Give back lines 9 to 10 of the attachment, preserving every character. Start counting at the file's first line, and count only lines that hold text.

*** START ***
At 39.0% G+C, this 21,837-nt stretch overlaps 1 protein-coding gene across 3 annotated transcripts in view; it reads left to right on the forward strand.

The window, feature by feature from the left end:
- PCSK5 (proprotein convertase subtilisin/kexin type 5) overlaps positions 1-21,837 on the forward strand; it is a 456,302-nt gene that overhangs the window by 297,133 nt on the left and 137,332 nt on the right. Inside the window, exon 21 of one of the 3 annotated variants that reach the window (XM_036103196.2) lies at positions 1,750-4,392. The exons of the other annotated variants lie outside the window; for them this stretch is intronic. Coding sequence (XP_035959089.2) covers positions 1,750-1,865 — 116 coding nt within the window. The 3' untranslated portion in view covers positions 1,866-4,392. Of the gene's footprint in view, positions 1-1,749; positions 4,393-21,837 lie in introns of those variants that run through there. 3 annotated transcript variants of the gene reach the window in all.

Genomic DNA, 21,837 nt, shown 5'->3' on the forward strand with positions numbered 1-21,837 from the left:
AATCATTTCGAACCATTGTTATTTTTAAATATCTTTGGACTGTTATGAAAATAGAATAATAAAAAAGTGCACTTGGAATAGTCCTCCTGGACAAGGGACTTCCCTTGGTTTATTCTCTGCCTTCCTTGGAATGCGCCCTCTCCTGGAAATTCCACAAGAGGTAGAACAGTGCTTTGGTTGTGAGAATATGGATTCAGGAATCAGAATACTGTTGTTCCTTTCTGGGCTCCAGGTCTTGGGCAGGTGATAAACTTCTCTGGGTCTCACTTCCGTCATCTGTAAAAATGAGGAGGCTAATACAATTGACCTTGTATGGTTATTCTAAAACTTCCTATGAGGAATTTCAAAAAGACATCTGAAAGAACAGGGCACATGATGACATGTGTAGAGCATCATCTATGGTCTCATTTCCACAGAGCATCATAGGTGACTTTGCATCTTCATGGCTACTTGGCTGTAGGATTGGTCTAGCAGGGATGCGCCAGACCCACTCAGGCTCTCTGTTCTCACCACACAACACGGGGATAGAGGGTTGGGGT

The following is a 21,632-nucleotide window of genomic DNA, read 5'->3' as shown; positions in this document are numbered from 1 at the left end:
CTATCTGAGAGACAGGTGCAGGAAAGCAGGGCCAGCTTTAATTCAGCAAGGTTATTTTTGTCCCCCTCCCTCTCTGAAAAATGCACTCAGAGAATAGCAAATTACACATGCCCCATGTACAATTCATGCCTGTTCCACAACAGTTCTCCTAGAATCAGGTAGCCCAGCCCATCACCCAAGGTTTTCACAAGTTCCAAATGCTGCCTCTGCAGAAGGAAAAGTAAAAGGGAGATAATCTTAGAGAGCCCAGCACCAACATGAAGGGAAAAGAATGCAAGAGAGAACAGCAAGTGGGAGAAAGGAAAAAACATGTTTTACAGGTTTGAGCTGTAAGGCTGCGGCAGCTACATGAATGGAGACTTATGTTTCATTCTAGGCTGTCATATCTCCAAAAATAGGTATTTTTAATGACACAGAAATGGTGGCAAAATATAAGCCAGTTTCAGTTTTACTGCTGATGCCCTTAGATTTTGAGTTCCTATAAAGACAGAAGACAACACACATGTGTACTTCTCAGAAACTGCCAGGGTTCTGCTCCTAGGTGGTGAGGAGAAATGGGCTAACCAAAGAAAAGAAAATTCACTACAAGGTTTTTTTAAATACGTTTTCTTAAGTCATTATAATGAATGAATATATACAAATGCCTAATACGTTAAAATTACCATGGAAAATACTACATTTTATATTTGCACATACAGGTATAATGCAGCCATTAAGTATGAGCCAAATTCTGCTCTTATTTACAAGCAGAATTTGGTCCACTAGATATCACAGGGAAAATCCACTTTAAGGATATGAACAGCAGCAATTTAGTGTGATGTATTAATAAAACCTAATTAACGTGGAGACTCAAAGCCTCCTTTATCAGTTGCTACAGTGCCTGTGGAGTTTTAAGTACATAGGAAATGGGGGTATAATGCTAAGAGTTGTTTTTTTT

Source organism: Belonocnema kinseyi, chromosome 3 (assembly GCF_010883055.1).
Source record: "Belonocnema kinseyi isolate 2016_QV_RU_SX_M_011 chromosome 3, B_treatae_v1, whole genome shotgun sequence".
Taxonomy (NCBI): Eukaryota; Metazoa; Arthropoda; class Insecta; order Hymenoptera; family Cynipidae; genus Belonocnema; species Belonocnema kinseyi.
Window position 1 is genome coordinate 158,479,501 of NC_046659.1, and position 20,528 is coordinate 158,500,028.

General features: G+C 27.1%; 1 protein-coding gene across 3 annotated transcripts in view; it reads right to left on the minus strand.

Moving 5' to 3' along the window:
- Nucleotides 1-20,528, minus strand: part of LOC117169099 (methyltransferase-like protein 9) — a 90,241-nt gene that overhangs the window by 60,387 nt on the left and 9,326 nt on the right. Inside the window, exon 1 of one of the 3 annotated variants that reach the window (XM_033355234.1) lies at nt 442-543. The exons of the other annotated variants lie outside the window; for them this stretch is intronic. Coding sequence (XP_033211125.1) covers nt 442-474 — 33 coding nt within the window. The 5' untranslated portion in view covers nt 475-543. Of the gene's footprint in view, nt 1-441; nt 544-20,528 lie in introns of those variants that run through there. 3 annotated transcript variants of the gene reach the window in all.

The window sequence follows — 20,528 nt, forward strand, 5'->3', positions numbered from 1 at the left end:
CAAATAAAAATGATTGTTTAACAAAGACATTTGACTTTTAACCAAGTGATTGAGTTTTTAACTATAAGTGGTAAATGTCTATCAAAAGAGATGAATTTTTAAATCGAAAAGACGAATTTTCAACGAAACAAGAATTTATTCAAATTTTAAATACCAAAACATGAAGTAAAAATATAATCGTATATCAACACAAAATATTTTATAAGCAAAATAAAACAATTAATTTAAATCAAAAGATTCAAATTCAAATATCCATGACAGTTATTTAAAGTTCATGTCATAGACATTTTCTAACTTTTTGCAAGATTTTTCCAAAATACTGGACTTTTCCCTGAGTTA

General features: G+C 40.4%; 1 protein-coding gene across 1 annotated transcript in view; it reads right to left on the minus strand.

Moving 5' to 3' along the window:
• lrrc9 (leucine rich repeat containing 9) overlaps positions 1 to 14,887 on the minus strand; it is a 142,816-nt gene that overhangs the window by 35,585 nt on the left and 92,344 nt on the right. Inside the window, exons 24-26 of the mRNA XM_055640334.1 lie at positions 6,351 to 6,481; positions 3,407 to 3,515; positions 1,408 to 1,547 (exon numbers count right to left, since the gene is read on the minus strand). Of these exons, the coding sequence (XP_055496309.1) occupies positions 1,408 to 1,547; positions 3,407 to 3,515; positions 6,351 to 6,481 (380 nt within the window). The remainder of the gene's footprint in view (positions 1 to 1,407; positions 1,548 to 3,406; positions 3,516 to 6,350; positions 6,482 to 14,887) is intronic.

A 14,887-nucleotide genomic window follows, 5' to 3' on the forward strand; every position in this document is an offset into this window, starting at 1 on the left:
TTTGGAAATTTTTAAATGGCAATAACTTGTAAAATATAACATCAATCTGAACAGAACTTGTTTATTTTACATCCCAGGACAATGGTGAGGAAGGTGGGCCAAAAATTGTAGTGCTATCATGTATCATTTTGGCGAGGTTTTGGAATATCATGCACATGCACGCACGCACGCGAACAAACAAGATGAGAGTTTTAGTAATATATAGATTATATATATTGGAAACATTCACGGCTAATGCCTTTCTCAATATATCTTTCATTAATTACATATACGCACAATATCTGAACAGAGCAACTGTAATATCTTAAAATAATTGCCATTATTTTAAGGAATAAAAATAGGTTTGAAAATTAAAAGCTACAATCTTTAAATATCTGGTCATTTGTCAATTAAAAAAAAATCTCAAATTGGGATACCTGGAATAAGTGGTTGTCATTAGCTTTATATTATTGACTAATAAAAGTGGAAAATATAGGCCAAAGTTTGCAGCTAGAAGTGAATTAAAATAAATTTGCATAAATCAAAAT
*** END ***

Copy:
Source record: "Belonocnema kinseyi isolate 2016_QV_RU_SX_M_011 chromosome 3, B_treatae_v1, whole genome shotgun sequence".
Taxonomy (NCBI): Eukaryota; Metazoa; Arthropoda; class Insecta; order Hymenoptera; family Cynipidae; genus Belonocnema; species Belonocnema kinseyi.